Supreme Court rejects stock-drop defense often used in 401(k) cases
High court says ‘presumption of prudence’ shouldn’t be considered a special defense against lawsuits alleging breaches of fiduciary duty
By Robert Steyer
Jun 27, 2014 @ 11:01 am (Updated 11:12 am) EST
In a 9-0 decision, the justices said a “presumption of prudence” invoked by employee stock option plans — based on nearly 20 years of federal court decisions — shouldn’t be considered a special defense against lawsuits alleging breaches of fiduciary duty.
“We hold that no such presumption applies,” wrote Justice Stephen Breyer in the opinion for Fifth Third Bancorp et al. vs. Dudenhoeffer et al. “Instead, ESOP fiduciaries are subject to the same duty of prudence that applies to ERISA fiduciaries in general, except that they need not diversify the (ESOP) fund’s assets.”
Rather than rely on the “defense-friendly” legal principle known as the Moench presumption, Mr. Breyer wrote that courts should evaluate stock-drop cases “through careful, context-sensitive scrutiny of a complaint’s allegations.”
The Supreme Court heard oral arguments in the Fifth Third case in April after the 6th U.S. Circuit Court of Appeals in Cincinnati had issued a different interpretation of the “presumption of prudence” principle than several other federal appeals courts.
These courts disagreed on the Moench presumption, articulated in 1995 by the 3rd U.S. Circuit Court of Appeals in Philadelphia, in Moench vs. Robertson. This principle gives a presumption of prudence to fiduciaries that offer company stock as an investment option in defined contribution plans.
Several federal appeals courts and federal district courts have issued rulings, citing the Moench presumption as applying to the motion-to-dismiss stage. The 6th Circuit said the Moench presumption should apply at the trial stage — a more relaxed standard for plaintiffs in stock-drop cases.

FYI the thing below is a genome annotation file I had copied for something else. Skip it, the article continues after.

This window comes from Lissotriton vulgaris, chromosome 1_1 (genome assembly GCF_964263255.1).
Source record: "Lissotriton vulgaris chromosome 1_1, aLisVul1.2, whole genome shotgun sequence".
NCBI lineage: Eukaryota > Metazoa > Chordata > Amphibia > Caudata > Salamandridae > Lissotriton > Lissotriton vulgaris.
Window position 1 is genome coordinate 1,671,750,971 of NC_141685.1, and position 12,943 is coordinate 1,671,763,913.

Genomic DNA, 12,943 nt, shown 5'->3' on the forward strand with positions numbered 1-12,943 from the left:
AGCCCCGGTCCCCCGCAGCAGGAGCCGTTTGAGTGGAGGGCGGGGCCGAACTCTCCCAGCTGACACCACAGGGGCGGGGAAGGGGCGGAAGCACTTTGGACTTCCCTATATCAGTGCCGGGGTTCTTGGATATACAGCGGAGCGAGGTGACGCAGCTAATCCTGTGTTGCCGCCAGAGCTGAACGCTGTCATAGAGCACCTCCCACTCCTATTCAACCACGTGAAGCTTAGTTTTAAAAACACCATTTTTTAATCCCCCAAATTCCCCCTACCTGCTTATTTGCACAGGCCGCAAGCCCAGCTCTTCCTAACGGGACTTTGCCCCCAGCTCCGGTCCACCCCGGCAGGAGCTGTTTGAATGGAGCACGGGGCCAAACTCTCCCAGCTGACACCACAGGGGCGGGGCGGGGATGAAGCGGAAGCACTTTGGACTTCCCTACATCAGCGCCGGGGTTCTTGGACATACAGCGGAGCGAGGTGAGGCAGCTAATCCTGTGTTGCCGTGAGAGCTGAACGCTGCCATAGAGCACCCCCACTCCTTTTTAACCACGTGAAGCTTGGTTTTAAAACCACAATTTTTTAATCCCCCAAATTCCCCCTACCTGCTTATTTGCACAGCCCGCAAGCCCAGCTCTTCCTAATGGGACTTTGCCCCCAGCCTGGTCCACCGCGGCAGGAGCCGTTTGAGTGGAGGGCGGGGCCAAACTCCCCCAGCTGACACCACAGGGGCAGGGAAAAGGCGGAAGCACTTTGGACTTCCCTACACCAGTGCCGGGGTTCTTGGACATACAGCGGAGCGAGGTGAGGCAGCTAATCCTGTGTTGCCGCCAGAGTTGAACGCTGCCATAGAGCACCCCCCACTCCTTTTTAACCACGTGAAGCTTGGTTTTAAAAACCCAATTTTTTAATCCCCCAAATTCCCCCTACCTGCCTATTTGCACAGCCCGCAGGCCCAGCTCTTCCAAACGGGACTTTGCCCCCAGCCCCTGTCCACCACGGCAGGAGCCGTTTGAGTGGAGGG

In Wednesday’s ruling, the Supreme Court vacated the 6th Circuit decision and remanded the case to the appeals court “for further proceedings consistent with this opinion.” Mr. Breyer cited several guidelines for the 6th Circuit to determine whether the Fifth Third case meets the standards to proceed to trial, including:
• “Where a stock is publicly traded, allegations that a fiduciary should have recognized on the basis of publicly available information that the market was overvaluing or undervaluing the stock are generally implausible and thus insufficient to state a claim” under Supreme Court rulings in two previous cases.
• “To state a claim for breach of the duty of prudence, a complaint must plausibly allege an alternative action that the defendant could have taken, that would have been legal, and that a prudent fiduciary in the same circumstances would not have viewed as more likely to harm the fund than to help it.”
• “ERISA’s duty of prudence never requires a fiduciary to break the law, and so a fiduciary cannot be imprudent for failing to buy or sell stock in violation of insider trading laws.”
Mr. Breyer rejected the argument by Fifth Third Bancorp that a weakening of the Moench presumption would make ESOPs and DC plans more vulnerable to lawsuits.
“We do not believe that the presumption here is an appropriate way to weed out meritless lawsuits,” he wrote. “The proposed presumption makes it impossible for a plaintiff to state a duty-of-prudence claim … unless the employer is in very bad economic circumstances. Such a rule does not readily divide the plausible sheep from the meritless goats.”
Robert Steyer is a reporter with Pensions & Investments, a sister publication.